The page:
The Melon Refrigeration Rule You Should Never Break

We don't know about you, but we store a lot (if not all) of our produce in the fridge. Lettuce, carrots, apricots, zucchinis, you name it, we're probably keeping it in the icebox. That seems like the correct way to store fruits and veggies to prevent them from going bad, and for the most part, it is the best way to keep your produce fresh and crisp for longer, but there are a few exceptions to the "refrigerate produce" rule.

For starters, we knew that bananas, avocados, and tomatoes are probably best left out, but we didn't realize berries fell into that group as well. According to Delish, berries will stay fresh at room temperature, and refrigerator moisture might possibly ruin them. Also, it's best to only wash them immediately before you eat; otherwise, the moisture will soften the fruits.

Another fruit that is best to leave unrefrigerated is melons, though this one is a little more specific.

Whole melons should be left out at room temperature

Delish writes that whole melons should be left out at room temperature in order to allow them to ripen. It's only once they're sliced that they should be stored in the refrigerator. Food Network comments on this as well, writing that research from the United States Department of Agriculture "found that storage at room temp might even help keep the antioxidants more intact."

CBS News reported more in-depth on the study done by the USDA, which found that lycopene and beta carotene (natural antioxidants with numerous health benefits) increased in watermelons that were left out at room temperature, whereas the levels of these nutrients did not change in the fruit that was refrigerated. Get more health and nutrition benefits from your melon by leaving it out for a little while on the counter to ripen, and then store it in the fridge for a few days (three to four) once you've sliced it.

The best ways to keep your melons refrigerated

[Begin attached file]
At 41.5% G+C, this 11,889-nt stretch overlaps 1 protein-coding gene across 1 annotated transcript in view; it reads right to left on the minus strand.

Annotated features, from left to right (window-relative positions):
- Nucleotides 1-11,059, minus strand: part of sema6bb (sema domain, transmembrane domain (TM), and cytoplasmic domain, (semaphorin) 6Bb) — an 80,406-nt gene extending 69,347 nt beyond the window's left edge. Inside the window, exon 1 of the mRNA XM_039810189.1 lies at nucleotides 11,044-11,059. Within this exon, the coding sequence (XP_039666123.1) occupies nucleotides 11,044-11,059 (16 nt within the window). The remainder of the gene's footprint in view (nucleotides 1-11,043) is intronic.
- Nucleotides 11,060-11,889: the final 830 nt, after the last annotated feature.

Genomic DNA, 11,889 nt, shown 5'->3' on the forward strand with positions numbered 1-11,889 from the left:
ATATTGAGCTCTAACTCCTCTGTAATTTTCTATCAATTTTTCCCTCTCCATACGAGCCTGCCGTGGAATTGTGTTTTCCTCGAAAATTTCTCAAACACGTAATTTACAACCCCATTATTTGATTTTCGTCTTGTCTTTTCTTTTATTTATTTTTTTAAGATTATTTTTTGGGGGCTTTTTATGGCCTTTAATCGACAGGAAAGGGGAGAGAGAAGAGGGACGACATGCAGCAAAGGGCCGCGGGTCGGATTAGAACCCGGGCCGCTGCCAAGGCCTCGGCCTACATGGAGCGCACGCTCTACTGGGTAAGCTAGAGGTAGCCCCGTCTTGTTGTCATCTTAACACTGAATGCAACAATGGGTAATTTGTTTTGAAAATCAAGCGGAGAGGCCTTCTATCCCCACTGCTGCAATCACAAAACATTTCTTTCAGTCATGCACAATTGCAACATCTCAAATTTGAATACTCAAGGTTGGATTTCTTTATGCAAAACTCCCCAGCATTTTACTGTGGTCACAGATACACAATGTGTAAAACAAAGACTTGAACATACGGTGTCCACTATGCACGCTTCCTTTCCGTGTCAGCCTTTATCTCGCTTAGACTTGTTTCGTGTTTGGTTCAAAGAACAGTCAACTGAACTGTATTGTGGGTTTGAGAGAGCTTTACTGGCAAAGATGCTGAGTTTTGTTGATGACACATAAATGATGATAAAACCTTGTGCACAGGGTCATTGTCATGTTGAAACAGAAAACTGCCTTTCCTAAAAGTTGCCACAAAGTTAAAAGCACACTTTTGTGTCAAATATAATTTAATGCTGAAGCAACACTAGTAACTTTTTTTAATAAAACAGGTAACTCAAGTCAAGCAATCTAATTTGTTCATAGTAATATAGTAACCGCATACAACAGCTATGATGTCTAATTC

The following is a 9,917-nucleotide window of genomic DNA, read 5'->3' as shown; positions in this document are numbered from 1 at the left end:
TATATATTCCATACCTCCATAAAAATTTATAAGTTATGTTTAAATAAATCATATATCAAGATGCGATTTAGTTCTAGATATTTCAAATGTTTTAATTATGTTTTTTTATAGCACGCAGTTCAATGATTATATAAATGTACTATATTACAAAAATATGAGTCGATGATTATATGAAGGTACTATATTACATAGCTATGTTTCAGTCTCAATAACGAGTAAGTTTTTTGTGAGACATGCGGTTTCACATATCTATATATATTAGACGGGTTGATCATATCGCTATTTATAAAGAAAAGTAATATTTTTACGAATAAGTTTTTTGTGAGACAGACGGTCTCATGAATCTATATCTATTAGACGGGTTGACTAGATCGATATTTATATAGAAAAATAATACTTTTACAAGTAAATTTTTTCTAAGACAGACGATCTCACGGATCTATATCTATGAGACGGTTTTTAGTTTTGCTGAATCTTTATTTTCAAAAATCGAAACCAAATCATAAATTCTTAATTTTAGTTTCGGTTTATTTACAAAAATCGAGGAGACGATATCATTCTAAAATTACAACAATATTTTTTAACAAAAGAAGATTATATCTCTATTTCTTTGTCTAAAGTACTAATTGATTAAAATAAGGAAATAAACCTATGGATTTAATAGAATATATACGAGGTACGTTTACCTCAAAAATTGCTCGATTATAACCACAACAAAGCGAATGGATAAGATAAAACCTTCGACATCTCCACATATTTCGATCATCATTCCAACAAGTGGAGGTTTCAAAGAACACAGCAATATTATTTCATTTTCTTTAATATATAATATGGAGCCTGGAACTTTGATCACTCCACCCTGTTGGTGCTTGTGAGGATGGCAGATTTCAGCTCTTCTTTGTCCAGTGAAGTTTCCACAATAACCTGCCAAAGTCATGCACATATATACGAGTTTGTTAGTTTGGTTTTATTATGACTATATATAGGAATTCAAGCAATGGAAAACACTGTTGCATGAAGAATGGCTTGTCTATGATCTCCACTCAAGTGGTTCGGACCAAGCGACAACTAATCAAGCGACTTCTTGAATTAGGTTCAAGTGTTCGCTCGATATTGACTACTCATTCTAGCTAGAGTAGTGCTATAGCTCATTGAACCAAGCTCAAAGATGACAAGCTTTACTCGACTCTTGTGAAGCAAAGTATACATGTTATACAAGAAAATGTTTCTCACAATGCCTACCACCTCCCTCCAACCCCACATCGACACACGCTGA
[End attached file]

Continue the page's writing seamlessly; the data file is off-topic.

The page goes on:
While there are benefits to leaving your melon out at room temperature, you probably don't want to leave chunks of watermelon or cantaloupe out on your kitchen counter for obvious hygienic reasons. Keeping pieces of melon in the fridge is no doubt a great way to keep them fresher for longer. But is storing your melon as easy as throwing the chunks in a plastic container and tossing them in the fridge?

According to MasterClass, if you're planning to use some of your melon one day and save the rest for later, it's important that you don't remove the seeds. They will help extend the melon's shelf life. If you're cutting the melon into slices, it's recommended to cover the slices in plastic wrap or store them in an airtight plastic bag. For cubed melon, you can use a plastic container, but you should lay a paper towel down inside the container first and give the melons some space to help prevent the build-up of moisture.

If you want to store melon for more than a few days, The Kitchn recommends doing so in the freezer. To do this, lay the cubes or slices on a baking sheet and freeze until solid before storing the pieces in a plastic bag. This lets the fruit remain usable for up to six months.

When it's time to throw out your melon

Like all good things, a hunk of juicy watermelon or cantaloupe can't exactly last forever. You can do your best to extend their shelf life, but you also have to be aware of the signs that it may be time to chuck those melons into the trash.  

According to CookingChew, it's possible your melon might be past its prime before you even cut into it. Look for signs like cracks along the rind or large dark blotches known as "molds." If there's a "tangy or sour" smell to it, chances are the inside of the fruit has gone bad. In the event that you've already cut your melon, check on the pieces as they sit in the fridge. If the seeds are beginning to move or fall off and the flesh seems to be withering or getting a "slimy" texture, it's probably time to toss it.

Just because a melon may be near the end of its shelf life doesn't exactly mean it's not usable anymore. MyRecipes, for example, suggests that you can "pickle" the rind (provided the rind is not moldy, of course) for a cross between a tangy pickle and sweet melon. You can also place the melon slices on the grill with a few spices, use it to make a refreshing drink, or even turn it into a cold gazpacho.